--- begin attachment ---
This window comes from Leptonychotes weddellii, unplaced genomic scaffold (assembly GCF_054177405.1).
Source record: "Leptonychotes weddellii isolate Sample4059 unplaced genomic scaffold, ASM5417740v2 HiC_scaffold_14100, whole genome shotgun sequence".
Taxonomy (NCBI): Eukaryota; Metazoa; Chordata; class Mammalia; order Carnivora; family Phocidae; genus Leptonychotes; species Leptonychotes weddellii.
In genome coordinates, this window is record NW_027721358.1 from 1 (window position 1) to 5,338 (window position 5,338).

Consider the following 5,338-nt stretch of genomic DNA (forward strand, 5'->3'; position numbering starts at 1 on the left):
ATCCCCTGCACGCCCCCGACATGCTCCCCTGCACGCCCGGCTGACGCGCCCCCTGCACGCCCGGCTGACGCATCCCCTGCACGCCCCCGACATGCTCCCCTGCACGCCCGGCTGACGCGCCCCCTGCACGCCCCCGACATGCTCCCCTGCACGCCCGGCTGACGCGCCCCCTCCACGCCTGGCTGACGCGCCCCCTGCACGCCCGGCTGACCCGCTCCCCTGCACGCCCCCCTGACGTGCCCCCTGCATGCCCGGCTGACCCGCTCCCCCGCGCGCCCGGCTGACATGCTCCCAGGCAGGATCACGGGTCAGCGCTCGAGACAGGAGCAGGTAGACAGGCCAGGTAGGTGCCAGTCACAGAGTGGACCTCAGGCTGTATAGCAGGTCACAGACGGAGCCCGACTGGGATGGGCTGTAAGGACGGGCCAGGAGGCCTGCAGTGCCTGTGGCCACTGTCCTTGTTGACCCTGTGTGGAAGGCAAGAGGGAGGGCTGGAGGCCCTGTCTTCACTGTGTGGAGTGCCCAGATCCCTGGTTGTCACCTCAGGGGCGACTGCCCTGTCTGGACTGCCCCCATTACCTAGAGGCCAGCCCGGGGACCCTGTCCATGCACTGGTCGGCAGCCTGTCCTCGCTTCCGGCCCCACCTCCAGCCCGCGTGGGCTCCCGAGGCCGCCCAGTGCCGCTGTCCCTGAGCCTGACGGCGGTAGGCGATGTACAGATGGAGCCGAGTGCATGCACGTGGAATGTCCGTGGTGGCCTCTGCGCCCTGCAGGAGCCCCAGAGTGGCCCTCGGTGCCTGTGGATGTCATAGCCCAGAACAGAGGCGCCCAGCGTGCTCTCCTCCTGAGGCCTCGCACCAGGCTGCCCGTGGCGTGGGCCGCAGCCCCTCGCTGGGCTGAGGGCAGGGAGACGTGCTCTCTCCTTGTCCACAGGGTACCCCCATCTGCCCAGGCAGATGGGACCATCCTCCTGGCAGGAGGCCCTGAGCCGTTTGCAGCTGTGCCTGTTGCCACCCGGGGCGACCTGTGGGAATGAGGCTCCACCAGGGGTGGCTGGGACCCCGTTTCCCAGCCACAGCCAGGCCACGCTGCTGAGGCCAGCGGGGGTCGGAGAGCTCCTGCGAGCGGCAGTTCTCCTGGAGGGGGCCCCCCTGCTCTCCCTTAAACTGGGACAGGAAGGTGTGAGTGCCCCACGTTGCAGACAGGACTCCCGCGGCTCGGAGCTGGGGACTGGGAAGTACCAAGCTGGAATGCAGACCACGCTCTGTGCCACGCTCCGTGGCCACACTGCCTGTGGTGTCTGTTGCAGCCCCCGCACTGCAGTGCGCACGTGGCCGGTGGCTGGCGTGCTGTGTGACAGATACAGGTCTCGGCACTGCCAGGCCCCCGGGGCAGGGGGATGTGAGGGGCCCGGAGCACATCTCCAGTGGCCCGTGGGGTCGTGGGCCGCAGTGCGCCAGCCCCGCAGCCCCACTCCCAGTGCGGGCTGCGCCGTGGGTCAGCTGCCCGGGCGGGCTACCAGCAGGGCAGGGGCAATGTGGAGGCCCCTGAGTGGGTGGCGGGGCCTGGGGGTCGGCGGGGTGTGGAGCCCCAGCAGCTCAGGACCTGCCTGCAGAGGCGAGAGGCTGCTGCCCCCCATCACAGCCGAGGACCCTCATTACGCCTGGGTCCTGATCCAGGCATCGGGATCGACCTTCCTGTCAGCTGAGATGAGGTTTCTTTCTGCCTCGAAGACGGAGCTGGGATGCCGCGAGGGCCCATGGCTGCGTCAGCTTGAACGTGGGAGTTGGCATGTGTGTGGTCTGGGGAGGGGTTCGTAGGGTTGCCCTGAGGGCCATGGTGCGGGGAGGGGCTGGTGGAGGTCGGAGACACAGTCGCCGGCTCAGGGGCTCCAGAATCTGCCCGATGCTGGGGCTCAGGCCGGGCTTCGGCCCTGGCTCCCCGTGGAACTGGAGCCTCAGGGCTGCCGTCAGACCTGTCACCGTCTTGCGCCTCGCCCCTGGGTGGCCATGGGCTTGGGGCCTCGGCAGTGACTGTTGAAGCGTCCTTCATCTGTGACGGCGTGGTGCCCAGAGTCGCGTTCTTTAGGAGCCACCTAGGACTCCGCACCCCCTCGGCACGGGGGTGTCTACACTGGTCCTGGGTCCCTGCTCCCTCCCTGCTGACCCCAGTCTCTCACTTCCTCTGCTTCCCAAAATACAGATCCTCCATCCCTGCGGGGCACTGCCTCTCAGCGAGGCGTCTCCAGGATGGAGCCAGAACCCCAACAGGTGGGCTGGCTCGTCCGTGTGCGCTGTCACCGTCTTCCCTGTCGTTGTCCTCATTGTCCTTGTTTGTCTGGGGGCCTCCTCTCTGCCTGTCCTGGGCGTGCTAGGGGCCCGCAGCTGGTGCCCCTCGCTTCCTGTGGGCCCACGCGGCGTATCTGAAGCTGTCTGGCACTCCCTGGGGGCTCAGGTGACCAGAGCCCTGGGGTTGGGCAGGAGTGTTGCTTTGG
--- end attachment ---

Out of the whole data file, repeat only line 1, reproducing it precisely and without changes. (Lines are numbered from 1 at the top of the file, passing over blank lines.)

This window comes from Leptonychotes weddellii, unplaced genomic scaffold (assembly GCF_054177405.1).